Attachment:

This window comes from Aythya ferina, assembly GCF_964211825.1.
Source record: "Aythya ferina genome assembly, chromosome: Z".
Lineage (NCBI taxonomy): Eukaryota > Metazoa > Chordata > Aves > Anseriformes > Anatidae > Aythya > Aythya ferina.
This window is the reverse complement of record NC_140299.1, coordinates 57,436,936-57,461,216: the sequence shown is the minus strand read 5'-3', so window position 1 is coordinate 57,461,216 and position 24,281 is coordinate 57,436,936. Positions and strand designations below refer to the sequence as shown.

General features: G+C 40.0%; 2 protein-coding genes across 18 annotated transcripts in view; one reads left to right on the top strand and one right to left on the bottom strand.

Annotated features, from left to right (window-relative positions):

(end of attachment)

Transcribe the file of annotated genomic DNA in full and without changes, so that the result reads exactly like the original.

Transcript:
This window comes from Aythya ferina, assembly GCF_964211825.1.
Source record: "Aythya ferina genome assembly, chromosome: Z".
Lineage (NCBI taxonomy): Eukaryota > Metazoa > Chordata > Aves > Anseriformes > Anatidae > Aythya > Aythya ferina.
This window is the reverse complement of record NC_140299.1, coordinates 57,436,936-57,461,216: the sequence shown is the minus strand read 5'-3', so window position 1 is coordinate 57,461,216 and position 24,281 is coordinate 57,436,936. Positions and strand designations below refer to the sequence as shown.

General features: G+C 40.0%; 2 protein-coding genes across 18 annotated transcripts in view; one reads left to right on the top strand and one right to left on the bottom strand.

Annotated features, from left to right (window-relative positions):